Most uninsured motorist cases aren’t worth anywhere near $1 million. That is a lot of money.
Which Injuries May Be Worth $1 Million or More?
Some claims may be worth $1 million (or more). The most common cases that have a full settlement value above $1 million (or more) are if you’ve suffered one of the following:
- Brain injury that required surgery to your skull
- Several surgeries to a body part and you’ve developed chronic regional pain syndrome (CRPS)
- Paralysis from the waist or neck down
- Above the knee Amputation, or arm amputation
First, the hospital charges may easily be over $500,000. Additionally, the neurosurgeon and other doctors will have high bills.
But the bigger damage is for pain and suffering. Additionally, if the injured person was a big wage earner, that adds tremendous value. The past lost wage claim will be big. The future lost earning capacity claim may be even bigger.
Out of State Visitors to Florida Should Not Quickly Settle With the At Fault Driver
Assume that the at fault driver has $50,000 in BIL coverage. Assume that the out of state visitor to Florida has a brain injury and surgery. Here, the out of state visitor’s (to Florida) personal injury claim is worth much more than the at fault driver’s $50,000 BIL coverage limit. In this instance, the out of state visitor should not quickly settle his or her injury case for $50,000 with the at fault driver.
First, the injured out of state visitor does not want to give up the right to make a UM claim. This can happen if the you don’t follow a particular UM claim procedure. The tourist can also lose his UM claim if the settlement release with the at fault driver’s insurer is poorly worded.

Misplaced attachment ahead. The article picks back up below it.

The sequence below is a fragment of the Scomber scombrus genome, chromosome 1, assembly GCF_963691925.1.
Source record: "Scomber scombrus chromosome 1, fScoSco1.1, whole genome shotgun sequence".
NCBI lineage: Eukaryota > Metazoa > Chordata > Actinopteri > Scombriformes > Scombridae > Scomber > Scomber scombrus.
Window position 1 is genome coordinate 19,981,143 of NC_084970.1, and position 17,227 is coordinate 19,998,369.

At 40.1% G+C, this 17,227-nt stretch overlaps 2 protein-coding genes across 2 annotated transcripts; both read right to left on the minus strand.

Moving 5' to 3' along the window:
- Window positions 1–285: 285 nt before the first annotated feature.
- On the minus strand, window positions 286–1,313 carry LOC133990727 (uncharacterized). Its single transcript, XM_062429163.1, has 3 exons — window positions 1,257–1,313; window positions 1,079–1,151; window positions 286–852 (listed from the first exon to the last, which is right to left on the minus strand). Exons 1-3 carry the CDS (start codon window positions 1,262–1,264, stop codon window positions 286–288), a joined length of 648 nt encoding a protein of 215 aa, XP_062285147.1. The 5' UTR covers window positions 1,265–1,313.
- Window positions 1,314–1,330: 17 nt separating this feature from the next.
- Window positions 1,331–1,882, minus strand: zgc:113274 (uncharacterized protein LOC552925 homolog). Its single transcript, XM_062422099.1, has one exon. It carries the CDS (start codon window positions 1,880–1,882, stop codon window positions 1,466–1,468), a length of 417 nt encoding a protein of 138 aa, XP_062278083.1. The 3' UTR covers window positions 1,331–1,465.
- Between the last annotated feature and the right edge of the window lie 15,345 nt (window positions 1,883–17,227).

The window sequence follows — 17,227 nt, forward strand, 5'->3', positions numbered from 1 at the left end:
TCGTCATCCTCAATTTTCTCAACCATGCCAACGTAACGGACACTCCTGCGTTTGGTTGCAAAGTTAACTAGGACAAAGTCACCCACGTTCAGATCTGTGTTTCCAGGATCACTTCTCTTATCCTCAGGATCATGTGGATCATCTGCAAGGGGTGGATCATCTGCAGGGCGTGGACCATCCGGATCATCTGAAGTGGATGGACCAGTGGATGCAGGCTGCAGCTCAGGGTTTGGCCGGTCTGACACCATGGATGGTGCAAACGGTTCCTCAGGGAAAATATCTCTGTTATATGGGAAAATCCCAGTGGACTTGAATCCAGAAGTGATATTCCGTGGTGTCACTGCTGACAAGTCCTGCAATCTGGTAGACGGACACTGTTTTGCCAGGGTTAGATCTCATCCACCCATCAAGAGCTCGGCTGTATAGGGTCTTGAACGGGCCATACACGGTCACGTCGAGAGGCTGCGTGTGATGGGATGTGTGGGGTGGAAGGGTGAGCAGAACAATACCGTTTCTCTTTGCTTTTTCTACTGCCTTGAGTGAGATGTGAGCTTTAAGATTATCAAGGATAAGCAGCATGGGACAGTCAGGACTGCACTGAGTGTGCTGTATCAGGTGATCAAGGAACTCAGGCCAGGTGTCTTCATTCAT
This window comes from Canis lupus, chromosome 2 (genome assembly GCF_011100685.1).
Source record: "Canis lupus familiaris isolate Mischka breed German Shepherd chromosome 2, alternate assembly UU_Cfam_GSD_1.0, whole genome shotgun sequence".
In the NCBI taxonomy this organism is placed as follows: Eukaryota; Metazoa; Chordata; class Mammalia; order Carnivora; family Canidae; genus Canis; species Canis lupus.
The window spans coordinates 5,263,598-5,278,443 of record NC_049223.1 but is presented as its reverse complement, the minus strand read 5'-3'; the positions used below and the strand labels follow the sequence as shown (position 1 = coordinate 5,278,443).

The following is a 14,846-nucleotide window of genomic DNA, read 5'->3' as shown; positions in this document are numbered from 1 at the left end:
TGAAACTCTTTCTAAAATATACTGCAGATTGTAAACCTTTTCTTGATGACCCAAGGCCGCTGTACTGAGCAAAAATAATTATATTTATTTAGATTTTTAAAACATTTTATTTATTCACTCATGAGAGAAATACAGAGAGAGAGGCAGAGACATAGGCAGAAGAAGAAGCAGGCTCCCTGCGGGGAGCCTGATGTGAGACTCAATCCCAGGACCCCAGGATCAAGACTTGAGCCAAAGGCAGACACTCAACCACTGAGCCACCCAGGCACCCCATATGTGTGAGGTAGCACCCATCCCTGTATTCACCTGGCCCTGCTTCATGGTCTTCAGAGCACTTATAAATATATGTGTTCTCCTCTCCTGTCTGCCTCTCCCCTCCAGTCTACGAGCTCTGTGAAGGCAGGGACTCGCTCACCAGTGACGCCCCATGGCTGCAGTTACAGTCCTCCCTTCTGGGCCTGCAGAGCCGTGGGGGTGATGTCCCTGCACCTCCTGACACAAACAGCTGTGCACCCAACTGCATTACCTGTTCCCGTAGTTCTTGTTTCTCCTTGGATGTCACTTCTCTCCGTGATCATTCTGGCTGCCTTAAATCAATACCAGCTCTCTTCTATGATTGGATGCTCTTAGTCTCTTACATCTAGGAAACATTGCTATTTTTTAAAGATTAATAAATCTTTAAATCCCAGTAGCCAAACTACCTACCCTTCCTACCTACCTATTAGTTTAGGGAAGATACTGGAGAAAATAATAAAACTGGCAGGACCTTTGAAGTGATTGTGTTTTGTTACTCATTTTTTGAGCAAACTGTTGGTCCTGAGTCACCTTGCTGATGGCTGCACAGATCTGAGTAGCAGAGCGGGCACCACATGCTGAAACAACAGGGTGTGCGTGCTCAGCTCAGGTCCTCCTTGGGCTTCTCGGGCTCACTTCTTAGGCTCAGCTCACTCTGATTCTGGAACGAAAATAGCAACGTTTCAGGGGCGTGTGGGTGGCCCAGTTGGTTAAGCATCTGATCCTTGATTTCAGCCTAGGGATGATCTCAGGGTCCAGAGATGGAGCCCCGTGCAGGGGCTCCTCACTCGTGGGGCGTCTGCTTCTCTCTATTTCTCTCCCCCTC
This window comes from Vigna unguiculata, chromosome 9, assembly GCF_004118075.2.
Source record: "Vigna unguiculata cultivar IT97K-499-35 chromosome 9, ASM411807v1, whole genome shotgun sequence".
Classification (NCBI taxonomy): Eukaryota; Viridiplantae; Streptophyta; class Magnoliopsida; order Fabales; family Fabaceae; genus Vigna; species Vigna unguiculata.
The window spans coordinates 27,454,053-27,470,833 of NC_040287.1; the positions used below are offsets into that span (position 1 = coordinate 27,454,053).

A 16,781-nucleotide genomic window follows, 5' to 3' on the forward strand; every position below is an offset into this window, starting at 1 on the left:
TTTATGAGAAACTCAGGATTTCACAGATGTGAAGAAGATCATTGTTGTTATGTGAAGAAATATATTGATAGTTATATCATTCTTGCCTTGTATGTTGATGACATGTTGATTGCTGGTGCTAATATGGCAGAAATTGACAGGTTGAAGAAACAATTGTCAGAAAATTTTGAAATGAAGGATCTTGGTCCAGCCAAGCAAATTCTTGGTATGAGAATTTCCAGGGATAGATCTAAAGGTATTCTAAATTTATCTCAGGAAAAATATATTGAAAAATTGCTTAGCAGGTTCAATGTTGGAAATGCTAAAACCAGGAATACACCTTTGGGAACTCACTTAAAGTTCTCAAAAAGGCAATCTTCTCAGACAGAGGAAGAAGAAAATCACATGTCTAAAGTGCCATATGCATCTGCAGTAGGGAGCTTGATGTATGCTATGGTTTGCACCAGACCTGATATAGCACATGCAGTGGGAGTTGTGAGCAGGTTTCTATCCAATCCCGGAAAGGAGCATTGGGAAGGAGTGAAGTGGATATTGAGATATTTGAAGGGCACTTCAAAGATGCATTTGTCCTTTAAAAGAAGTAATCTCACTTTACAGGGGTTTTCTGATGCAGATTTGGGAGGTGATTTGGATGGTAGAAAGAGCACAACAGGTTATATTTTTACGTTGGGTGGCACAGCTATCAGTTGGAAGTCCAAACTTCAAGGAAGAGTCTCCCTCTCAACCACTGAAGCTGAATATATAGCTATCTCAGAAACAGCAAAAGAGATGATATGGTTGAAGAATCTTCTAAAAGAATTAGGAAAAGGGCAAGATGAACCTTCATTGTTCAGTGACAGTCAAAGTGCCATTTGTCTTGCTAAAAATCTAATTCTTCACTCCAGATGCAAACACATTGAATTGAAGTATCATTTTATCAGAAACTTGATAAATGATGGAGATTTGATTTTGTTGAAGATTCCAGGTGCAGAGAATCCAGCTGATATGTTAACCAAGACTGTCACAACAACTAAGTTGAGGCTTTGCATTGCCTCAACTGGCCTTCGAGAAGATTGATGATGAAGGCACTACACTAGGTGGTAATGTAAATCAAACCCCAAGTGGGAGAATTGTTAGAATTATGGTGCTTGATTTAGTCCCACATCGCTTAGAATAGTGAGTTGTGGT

Second, the injured out of state visitor does not want to end up in Federal court in Florida. He or she wants to keep the case in Florida state court. There are many advantages to keeping your case state court (instead of Federal court).
Which Rental Car Companies Offer $100K in UM Coverage in Florida?
Alamo Rent a Car and National Car Rental. If you rented a car from Alamo Rent a Car, hopefully you purchased Extended Protection (EP). EP is optional. It is not required.
EP includes UM/UIM coverage for bodily injury and property damage in an amount equal to the minimum financial responsibility limits applicable to the Vehicle (the Primary Protection).
EP also includes additional coverage through an excess liability policy, with limits for the difference between the statutory minimum underlying limits and $100,000 per accident.
Again, Florida doesn’t have a minimum UM limit. Thus, Alamo’s UM limit is $100,000 per accident.
Like Alamo’s EP insurance coverage is underwritten by Ace American Insurance Company.
National Car Rental also offers $100,000 in UM coverage if the renter purchased Supplemental Liability Insurance (SLI).
Does Avis or Budget Rent a Car Offer Uninsured Motorist Coverage?
I’m not sure if Budget Rent a Car’s Supplemental Liability Insurance (SLI) includes Uninsured Motorist/Underinsured Motorist coverage.
However, Florida doesn’t require UM coverage. Therefore, I assume Budget’s SLI does not have UM coverage. However, I’m not sure.
Avis’ website says that Additional Liability Insurance does not include UM/UIM coverageexcept in states where mandated by law up to maximum amount of $100,000 or in such amounts as mandated by law.
Thus, I assume that Avis does not offer UM coverage in Florida.
Some Other Rental Car Companies Don’t Offer UM Coverage (in Florida)
Unfortunately, some Florida rental car companies don’t offer uninsured motorist coverage. This is true even if you purchase LIS coverage when you rent a car. Examples of companies that I’ve seen who don’t offer UM coverage are small (mom and pop) rental companies, Enterprise Rent a Car, Sixt, Advantage Rent a Car.
Basically, if you want to be able to make an UM claim for a car accident in Florida, don’t rent a car through Sixt or Advantage Rent a Car.
Sixt Personal Accident Insurance (PAI) is underwritten by ACE USA.
If You Live in Another State, and You’re Injured in Florida, Do You Have to Pay Back Your Disability Insurer for Benefits It Paid?